Pursuant to the Standard Adjudicatory Rules of Practice and Procedure, 801 CMR 1.01(7)(g)(3) and Rule 17B of the BSEA Hearing Rules for Special Education Appeals, a hearing officer may allow a motion to dismiss if the party requesting the appeal fails to state a claim on which relief can be granted. This rule is analogous to Rule 12(b)(6) of the Federal Rules of Civil Procedure and as such hearing officers have generally used the same standards as the courts in deciding motions to dismiss for failure to state a claim. Specifically, what is required to survive a motion to dismiss “are factual ‘allegations plausibly suggesting (not merely consistent with)’ an entitlement to relief.”[3] In evaluating the complaint, the hearing officer must take as true “the allegations of the complaint, as well as such inferences as may be drawn therefrom in the plaintiff’s favor.”[4]  These “[f]actual allegations must be enough to raise a right to relief above the speculative level . . . [based] on the assumption that all the allegations in the complaint are true (even if doubtful in fact). . .”[5]

In determining whether to dismiss a claim, a hearing officer must consider as true all facts alleged by the party opposing dismissal.  The hearing officer should not dismiss the case if the facts alleged, if proven, would entitle the non-moving party to relief that the BSEA has authority to grant. Caleron-Ortiz v. LaBoy-Alvarado, 300 F.3d 60 (1st Cir. 2002); Ocasio-Hernandez v. Fortunato-Burset, 640 F.3d. 1 (1st Cir. 2011).  A motion to dismiss will be denied if “accepting as true well-pleaded factual averments and indulging all reasonable inferences in the plaintiff’s favor…recovery can be justified under any applicable legal theory.” See Caleron-Ortiz, supra. The factual allegations must be sufficient to “raise a right to relief above a speculative level on the assumption that the allegations in the complaint are true (even if doubtful in fact.)” Bell Atlantic v. Twombly, 550 U.S. 554, 555 (2007).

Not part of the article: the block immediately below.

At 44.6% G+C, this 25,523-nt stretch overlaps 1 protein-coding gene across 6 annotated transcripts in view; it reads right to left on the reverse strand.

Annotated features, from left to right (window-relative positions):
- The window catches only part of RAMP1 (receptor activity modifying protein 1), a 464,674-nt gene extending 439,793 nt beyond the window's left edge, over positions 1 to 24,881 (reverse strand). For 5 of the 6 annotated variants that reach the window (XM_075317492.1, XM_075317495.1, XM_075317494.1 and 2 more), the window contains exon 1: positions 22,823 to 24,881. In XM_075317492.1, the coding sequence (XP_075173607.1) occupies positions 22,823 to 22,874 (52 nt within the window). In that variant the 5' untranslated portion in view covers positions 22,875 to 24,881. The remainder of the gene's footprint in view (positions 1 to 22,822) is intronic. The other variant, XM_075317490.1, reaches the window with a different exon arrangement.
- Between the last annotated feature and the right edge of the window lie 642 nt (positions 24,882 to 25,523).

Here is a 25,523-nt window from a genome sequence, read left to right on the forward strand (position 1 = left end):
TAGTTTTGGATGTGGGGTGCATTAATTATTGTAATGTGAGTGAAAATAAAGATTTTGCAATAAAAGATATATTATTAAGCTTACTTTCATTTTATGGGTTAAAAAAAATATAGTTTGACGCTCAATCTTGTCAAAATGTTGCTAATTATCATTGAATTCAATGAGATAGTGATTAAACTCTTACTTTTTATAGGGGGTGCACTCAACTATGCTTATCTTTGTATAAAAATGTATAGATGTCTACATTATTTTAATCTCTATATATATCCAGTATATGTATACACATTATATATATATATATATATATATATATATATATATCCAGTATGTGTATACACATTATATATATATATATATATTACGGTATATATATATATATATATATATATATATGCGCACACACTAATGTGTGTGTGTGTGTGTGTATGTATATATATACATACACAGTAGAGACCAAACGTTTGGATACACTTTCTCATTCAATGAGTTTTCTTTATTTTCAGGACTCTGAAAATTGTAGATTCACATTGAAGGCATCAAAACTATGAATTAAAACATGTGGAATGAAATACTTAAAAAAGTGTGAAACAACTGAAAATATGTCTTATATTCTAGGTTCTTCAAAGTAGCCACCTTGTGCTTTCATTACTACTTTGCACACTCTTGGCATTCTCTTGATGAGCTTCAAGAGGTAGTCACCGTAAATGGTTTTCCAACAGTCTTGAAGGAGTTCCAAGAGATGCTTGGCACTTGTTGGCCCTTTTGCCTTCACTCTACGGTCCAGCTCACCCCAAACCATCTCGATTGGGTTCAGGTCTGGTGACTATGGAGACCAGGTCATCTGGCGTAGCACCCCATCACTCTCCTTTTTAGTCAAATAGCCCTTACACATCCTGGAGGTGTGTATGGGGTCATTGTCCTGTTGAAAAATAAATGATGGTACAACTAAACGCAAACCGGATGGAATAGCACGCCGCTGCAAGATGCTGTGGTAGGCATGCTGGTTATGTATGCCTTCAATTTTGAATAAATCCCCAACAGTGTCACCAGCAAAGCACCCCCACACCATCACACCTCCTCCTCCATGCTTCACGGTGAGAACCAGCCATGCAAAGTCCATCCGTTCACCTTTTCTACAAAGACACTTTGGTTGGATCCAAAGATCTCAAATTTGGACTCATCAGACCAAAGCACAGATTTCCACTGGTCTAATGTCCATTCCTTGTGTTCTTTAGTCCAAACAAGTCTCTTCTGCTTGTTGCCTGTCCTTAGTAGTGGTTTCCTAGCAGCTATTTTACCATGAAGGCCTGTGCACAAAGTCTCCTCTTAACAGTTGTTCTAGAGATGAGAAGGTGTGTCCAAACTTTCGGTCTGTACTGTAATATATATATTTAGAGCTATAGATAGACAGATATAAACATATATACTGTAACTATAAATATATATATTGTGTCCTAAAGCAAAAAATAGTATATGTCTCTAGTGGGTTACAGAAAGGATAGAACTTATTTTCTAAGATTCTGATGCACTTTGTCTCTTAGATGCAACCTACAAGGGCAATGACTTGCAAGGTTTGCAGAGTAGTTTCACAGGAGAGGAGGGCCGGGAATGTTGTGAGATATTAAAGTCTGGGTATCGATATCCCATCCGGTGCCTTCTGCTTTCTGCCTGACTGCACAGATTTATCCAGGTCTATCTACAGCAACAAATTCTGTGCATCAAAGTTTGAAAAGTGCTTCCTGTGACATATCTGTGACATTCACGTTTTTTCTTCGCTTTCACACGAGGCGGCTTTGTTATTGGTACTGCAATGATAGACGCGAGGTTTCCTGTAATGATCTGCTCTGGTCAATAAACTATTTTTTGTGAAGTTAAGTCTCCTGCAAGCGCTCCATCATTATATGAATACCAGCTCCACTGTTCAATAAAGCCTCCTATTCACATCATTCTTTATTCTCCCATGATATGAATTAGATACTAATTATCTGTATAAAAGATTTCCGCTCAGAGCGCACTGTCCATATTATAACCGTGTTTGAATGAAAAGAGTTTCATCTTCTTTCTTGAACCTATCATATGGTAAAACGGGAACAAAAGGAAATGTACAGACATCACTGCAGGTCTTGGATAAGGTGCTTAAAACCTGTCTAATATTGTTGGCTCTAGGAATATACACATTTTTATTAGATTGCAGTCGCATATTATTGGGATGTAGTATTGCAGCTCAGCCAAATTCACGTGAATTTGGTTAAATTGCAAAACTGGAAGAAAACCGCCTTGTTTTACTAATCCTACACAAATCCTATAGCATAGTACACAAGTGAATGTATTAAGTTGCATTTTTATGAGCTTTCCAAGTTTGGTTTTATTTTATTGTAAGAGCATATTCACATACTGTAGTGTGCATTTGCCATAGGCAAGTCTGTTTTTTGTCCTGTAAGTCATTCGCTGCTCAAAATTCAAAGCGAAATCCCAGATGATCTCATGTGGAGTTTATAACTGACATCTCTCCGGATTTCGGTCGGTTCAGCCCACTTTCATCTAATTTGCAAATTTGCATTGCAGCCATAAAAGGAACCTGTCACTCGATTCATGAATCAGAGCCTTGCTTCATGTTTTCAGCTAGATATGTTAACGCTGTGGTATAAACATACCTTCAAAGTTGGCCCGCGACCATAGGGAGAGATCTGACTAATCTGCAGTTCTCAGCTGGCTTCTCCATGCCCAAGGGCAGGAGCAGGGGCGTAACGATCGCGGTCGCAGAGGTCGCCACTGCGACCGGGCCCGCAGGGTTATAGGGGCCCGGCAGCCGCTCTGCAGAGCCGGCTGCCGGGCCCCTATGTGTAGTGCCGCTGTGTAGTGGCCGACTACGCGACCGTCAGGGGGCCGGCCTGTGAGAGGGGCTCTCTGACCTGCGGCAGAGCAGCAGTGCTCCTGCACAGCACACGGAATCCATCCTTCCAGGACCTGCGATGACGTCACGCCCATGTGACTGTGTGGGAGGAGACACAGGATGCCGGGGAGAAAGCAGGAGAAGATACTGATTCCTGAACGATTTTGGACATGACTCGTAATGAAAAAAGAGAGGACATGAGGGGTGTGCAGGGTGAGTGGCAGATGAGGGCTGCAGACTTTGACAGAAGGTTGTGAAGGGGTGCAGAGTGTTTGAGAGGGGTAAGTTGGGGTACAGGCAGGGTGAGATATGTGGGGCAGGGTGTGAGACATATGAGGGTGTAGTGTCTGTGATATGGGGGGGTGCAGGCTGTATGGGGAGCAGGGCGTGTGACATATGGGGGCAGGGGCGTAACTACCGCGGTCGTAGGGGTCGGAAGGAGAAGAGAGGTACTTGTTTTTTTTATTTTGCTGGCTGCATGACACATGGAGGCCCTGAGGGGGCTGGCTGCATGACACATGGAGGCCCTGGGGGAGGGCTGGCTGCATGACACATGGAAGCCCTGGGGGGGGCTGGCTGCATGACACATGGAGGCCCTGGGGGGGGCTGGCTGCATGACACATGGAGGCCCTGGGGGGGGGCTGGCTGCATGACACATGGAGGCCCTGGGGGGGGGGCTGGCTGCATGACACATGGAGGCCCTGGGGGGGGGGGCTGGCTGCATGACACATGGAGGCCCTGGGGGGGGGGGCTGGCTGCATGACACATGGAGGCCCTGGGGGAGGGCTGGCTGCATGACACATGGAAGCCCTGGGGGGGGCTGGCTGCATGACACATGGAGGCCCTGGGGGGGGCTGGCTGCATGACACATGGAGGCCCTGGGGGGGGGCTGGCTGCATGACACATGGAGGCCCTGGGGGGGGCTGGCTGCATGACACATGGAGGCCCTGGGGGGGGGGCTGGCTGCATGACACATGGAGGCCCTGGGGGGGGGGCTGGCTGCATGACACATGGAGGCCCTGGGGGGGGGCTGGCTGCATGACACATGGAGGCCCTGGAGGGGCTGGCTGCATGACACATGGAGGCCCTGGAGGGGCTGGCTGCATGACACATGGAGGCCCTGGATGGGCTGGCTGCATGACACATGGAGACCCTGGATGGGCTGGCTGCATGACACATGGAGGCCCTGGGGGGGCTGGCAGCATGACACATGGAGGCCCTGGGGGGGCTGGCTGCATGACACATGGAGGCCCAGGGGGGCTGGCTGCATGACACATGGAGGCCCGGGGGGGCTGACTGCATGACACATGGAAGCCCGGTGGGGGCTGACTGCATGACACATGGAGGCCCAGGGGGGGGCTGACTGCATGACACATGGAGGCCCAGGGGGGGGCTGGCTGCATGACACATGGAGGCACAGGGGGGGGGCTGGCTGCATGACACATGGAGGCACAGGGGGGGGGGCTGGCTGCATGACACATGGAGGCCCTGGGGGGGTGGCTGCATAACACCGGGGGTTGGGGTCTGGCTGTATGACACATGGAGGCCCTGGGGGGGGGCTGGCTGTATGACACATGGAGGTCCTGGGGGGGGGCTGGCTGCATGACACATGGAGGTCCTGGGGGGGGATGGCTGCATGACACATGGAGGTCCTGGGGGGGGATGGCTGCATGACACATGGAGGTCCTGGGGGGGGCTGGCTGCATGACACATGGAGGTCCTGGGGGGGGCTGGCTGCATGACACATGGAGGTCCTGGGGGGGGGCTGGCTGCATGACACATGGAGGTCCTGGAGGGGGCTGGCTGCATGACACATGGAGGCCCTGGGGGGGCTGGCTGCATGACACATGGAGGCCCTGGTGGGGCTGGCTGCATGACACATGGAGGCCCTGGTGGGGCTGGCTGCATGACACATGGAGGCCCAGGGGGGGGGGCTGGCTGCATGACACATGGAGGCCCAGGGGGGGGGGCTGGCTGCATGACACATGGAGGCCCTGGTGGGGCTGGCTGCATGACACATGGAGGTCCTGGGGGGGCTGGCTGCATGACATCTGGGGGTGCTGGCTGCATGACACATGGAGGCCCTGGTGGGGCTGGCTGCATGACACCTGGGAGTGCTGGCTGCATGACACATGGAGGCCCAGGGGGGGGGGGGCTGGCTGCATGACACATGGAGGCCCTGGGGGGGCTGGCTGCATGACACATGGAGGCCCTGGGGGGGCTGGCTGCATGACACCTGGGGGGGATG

The entire case may be dismissed only if the Hearing Officer cannot grant any relief under federal[6] or state[7] special education statutes, or §504 of the Rehabilitation Act.[8] See Calderon-Ortiz, supra; Whitinsville Plaza Inc. v. Kotseas, 378 Mass. 85, 89 (1979); Nader v. Citron, 372 Mass. 96, 98 (1977); Norfolk County Agricultural School, 45 IDELR, 26 (2005).  Conversely, if the opposing party’s allegations raise the plausibility of a viable claim that may give rise to some form of relief cognizable under any one or more of these statutory provisions, the matter should not be dismissed. See Ashcroft v. Iqbal, 129 S. Ct. 1937, 1948 (2009).

Particular claims must be dismissed, however, on jurisdictional grounds, if they do not arise under the statutes referred to above.  Unlike a court with general jurisdiction, the BSEA may consider only those claims for which enabling statutes and regulations provide express authority. See Globe Newspaper Co. v. Beacon Hill Architectural Comm., 421 Mass. 570 (1996).  Thus, MGL c. 71B§2A, the current Massachusetts enabling statute for the BSEA, limits its jurisdiction to the following: